Tuesday started off with an unusual request. On my way to run one of the high school’s alternative minyanim, I was stopped by a group of seniors on the staircase. “Dr. Yares,” they asked, “Can we have our grade level minyan today?”
Now, these same students have been involved in the tefillah conversations that had happened earlier in the year with the Student Government and later with the Va’ad Tefillah. Naturally, I was a bit surprised to hear them request to not have the alternative minyanim that they had helped bring about. However, when they shared their reason for their request, then I got it.
What was the reason? “It’s our last tefillah together as a grade.”
This was a profound statement from these students. While the alternative minyanim are designed to help provide tools to draw us closer to God through tefillah, the students were reflecting on another purpose of tefillah, drawing us closer to each other.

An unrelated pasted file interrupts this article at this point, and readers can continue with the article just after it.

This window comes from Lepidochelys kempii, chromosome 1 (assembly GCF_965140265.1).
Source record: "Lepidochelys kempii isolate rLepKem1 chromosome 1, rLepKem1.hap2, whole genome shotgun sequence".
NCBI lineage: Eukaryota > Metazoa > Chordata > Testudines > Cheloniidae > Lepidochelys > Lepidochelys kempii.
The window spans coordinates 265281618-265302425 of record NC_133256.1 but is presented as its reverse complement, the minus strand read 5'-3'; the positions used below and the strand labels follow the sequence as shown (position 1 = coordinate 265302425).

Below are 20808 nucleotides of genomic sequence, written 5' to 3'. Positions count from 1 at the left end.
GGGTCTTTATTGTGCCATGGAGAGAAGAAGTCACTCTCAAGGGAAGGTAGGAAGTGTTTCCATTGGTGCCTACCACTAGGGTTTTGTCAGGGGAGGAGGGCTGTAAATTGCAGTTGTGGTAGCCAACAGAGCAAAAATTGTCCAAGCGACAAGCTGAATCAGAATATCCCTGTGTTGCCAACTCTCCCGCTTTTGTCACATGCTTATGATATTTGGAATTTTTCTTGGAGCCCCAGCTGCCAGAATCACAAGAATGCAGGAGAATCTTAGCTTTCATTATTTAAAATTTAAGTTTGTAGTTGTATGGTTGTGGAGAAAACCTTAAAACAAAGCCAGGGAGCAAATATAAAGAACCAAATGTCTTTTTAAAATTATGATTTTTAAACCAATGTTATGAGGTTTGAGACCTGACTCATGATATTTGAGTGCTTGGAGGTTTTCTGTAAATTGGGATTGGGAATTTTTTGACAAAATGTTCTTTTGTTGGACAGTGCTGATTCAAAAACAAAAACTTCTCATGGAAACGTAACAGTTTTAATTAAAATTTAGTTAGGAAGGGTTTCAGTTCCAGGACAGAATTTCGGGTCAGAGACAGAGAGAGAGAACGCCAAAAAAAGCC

Jewish prayer can happen as an individual, but when we gather as a group of ten or more, as a minyan, we gain the ability to say special tefillot. More importantly, perhaps, is that tefillah in a minyan includes portions that are said aloud and this format emphasizes the community that we are trying to build.
How do we know that our seniors understood this? Perhaps through the request or perhaps it was through the most spirited Aleinu that the school has ever heard. Stomping, dancing, and singing with ruach accompanied this final prayer of their final in-school minyan of their senior year. The kavanah (intent) of their tefillah came through strongly and intensely.
Sometimes when we pray, we connect with God. Sometimes, we connect with each other. And sometimes, we get to do both.